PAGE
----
Taylor Faber was a tad nervous, but tremendously resolved.
The St. Paul High School senior watched the student body and scores of community members stream into the school's main gymnasium on Feb. 10 as he prepared to share his senior project, "Wipe Out The Stigma," focused on mental health awareness and education.
The overarching lessons that emerged were that mental and emotional stresses can happen to anyone; they should not elicit shame; isolation exacerbates the conditions; it is vital to face mental health issues head on and get help; if you know someone who appears to be struggling with such issues, help them get help.
Faber set up a town-hall format with a variety of panel members who fielded questions for nearly two hours from a diverse audience that included students, teachers, staff, townsfolks and media.
The panel was equally diverse, consisting of mental health professionals, Woodburn Police officer Robert Prinslow, SPHS social studies teacher Dan Sullivan and Newberg mother Leslie Brittell and her daughter, Abby, who spoke about the challenges in managing bipolar disorders.
One of the mental-health workers, Sarah Zecchi of the Marion-Polk chapter of the National Alliance on Mental Illness (NAMI), joined Abby Brittell in describing personal struggles, such as frequent ups and downs, wreaked by bipolar 1 disorder.
The other professionals were psychiatrist Emina Bajrovic from West Linn's Mind Matters Child & Family Psychiatry and clinician Laura Avery-Valentine, a mental health professional from Marion County Health and Human Services' Early Assessment & Support Alliance.
Faber said he could relate firsthand to the episodes and experiences described by Zecchi and Brittell, and that provided the impetus for his project.
"I had to go to the hospital for something that happened to me, so my goal for my senior project is to get awareness out there about mental health," Faber said in a recent Graphic story. "People need to know and have a better understanding of what goes on with mental health."
His St. Paul peers and neighbors at the town hall helped him achieve that aim.
The town-hall audience provided a plentiful and varietal array of questions: What causes teen mental illness and why is teen mental health important? Where did the mental health stigma come from? What can you do as friends and family to support someone with mental illness issues? Who can you approach to get help for mental illness? What can people do to improve their own mental health?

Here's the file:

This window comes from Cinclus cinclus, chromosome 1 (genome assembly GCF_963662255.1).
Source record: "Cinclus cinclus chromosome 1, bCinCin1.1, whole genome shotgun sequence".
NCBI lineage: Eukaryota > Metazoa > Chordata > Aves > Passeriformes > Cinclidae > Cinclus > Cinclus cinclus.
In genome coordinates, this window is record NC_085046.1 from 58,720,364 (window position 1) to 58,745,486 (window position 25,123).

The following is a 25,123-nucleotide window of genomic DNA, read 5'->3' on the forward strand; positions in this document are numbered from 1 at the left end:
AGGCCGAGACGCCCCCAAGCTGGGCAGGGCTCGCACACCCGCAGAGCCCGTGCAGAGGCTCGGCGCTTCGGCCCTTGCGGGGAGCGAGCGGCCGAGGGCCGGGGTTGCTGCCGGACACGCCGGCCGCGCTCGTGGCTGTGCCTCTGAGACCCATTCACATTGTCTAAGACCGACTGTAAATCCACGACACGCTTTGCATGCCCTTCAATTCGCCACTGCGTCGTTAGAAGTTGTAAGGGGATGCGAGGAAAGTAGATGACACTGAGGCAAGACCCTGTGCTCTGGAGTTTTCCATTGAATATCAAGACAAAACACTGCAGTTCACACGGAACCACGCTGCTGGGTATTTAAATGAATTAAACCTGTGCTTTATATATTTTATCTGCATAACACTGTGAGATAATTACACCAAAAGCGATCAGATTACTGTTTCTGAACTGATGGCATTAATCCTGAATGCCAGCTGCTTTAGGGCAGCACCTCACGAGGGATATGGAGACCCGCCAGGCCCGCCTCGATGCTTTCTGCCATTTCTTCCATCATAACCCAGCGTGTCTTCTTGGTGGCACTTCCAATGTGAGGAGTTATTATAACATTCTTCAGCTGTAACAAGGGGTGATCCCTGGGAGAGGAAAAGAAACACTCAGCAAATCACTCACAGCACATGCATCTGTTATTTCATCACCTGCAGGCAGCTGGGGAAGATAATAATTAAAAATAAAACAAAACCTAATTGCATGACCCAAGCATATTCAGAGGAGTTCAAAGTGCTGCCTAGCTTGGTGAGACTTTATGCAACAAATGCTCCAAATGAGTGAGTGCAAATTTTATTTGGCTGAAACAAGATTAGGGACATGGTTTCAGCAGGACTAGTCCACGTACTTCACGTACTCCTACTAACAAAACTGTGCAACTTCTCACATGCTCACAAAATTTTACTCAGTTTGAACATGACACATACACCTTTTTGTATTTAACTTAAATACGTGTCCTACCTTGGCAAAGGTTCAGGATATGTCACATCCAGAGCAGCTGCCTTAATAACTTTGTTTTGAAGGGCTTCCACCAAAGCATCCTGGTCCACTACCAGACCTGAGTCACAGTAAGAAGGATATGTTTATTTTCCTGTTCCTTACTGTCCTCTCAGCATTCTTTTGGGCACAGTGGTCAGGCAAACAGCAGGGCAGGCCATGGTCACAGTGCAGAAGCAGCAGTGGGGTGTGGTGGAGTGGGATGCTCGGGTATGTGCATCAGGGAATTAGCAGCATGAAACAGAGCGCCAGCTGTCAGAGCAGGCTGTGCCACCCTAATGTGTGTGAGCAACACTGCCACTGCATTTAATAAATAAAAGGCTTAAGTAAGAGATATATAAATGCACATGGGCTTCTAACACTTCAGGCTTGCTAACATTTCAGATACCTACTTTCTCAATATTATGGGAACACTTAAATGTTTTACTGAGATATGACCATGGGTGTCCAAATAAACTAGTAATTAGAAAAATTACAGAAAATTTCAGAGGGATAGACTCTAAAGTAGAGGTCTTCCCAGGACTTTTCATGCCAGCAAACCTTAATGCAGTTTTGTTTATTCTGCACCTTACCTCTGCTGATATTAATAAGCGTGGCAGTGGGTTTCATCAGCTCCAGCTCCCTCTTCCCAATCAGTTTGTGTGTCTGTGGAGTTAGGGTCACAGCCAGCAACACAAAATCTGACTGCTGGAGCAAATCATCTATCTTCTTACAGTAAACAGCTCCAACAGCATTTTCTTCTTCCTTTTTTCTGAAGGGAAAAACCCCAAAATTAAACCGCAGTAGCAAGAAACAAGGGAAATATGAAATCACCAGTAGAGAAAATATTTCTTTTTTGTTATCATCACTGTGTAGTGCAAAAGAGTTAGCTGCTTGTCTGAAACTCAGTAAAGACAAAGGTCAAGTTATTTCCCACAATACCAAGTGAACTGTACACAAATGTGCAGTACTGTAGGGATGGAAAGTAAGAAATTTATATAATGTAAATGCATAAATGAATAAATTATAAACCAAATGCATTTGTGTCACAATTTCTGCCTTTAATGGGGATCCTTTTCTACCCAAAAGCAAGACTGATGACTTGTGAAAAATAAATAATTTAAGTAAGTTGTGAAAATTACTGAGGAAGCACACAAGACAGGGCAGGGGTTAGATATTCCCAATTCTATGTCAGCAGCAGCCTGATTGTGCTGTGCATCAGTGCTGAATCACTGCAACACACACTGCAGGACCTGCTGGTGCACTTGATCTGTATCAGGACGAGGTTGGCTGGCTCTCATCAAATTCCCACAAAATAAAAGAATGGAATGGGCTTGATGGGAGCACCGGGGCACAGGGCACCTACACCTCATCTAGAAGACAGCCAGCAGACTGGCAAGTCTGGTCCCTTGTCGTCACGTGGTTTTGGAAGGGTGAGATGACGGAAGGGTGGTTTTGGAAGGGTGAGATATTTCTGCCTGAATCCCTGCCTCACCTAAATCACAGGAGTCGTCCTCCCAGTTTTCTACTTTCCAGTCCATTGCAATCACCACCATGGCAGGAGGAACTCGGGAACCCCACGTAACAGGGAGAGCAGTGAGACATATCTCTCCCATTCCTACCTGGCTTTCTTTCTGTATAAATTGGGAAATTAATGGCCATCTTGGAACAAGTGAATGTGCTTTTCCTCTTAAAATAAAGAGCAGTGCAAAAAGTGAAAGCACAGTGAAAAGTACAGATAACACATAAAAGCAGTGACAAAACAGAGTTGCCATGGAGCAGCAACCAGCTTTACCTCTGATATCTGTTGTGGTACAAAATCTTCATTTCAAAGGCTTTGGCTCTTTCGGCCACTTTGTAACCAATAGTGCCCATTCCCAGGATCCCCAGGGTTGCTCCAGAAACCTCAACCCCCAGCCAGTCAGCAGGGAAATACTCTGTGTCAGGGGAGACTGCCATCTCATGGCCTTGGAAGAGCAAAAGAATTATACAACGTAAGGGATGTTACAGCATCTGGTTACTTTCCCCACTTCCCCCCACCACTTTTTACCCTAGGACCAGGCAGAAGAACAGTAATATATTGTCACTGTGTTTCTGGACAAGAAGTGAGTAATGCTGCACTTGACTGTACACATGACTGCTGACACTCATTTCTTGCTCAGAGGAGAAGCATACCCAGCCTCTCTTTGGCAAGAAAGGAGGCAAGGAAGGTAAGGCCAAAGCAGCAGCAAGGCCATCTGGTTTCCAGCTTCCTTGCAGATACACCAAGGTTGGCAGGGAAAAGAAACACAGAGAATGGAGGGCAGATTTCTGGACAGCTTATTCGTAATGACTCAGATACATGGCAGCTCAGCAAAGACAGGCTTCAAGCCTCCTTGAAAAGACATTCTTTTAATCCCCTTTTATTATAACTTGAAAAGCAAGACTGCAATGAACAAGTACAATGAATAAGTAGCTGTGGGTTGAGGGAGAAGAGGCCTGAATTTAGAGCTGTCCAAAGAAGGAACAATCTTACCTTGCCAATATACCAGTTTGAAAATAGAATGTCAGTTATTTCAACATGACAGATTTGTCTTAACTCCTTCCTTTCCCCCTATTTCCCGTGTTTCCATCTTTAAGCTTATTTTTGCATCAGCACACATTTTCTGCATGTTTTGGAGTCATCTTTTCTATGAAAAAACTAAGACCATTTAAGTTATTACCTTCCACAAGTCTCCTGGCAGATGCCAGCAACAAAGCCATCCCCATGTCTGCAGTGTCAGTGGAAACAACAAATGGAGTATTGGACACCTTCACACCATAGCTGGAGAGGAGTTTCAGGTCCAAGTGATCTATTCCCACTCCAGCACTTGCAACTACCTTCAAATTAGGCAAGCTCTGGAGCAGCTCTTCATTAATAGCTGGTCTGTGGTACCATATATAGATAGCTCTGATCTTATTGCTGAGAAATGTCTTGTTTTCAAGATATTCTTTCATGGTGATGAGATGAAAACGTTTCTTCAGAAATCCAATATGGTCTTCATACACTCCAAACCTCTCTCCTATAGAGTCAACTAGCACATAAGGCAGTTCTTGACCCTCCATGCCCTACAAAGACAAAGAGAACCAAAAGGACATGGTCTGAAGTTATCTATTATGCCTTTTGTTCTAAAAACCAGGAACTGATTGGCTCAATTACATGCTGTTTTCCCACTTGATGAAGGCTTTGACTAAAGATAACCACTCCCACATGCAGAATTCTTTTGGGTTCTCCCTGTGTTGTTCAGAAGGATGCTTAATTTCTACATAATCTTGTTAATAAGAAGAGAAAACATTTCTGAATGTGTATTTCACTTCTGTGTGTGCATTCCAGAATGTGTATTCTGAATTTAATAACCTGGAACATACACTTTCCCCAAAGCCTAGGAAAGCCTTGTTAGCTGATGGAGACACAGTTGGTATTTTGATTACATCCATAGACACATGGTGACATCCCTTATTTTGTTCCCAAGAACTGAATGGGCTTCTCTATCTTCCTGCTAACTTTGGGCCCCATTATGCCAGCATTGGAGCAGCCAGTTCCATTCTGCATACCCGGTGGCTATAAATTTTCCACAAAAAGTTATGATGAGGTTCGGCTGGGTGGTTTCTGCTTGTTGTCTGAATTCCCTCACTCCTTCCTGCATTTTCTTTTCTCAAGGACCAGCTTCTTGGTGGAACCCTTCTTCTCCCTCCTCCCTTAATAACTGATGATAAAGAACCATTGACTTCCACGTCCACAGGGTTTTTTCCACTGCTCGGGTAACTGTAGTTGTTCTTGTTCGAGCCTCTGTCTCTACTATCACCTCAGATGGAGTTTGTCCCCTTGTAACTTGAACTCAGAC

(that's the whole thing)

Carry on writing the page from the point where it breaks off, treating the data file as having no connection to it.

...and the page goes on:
More than a dozen questions generated a broad range of perspectives from the panel as moderator Don Kunkel, also a SPHS teacher, rotated around the group to hand off the mic as panelists provided anecdotes, expertise and sound advice to all on hand.
Bajrovic explained that there are both genetic and environmental factors affecting mental health, and that determining which is more prevalent in any given case is a difficult task; it's more important to diagnose and treat it with the best means at hand.
Zecchi described the vicissitudes of her bipolar battle; being elated one moment and near suicidal the next. She stressed the importance in keeping a keen understanding that any state of mind, now matter how despondent it may seem, will pass.
Abby Brittell described her experiences with medications.
"I had (prescribed) medications and did not like taking them," she said. "But when I didn't take them, I discovered that they do help, and I need to take them."
Prinslow explained that when law enforcement contact or are called to a scene with someone suffering from mental illness, it's often in the extreme condition, to the point of the person hurting themselves or someone else. He applauded local law enforcement jurisdictions for heightening awareness of mental illness and finding more appropriate ways to handle it, including dispatching specially trained teams and medical respondents to the scene.
"It used to be that (police) would just slap the handcuffs on them and send them to the state hospital," Prinslow said.
Sullivan emphasized that kids should not deal with a friend's condition alone; they should seek the help of an adult. Teachers, parents, clergy and mental health professionals were among those cited as people who can be approached with the problem.
The social-studies educator also pointed to some simple practices that support positive mental health: exercise, a balanced diet and getting adequate rest.
Avery-Valentine advised keeping a check on substance abuse. She also noted that people who are reluctant to seek help due to a lack of insurance or resources do have options and advised they can pursue those through county and state agencies that provide them.
Once all the perspectives were voiced, the overall mental illness message was clear: it can happen to anyone, it's not shameful; and it can and must be handled directly.
Faber showed a power-point presentation that included a number of pithy adages to bring the message home, such as "HOPE means Hold. On. Pain. Ends." The SPHS senior said he was buoyed by the event.
"I thought my senior project on mental health was a success," he said. "I achieved my goal of informing the students, staff and community about mental illness. I am very glad that I decided to do this senior project. I got a lot out of this presentation as well. I felt humbled having my classmates and staff supporting me today."
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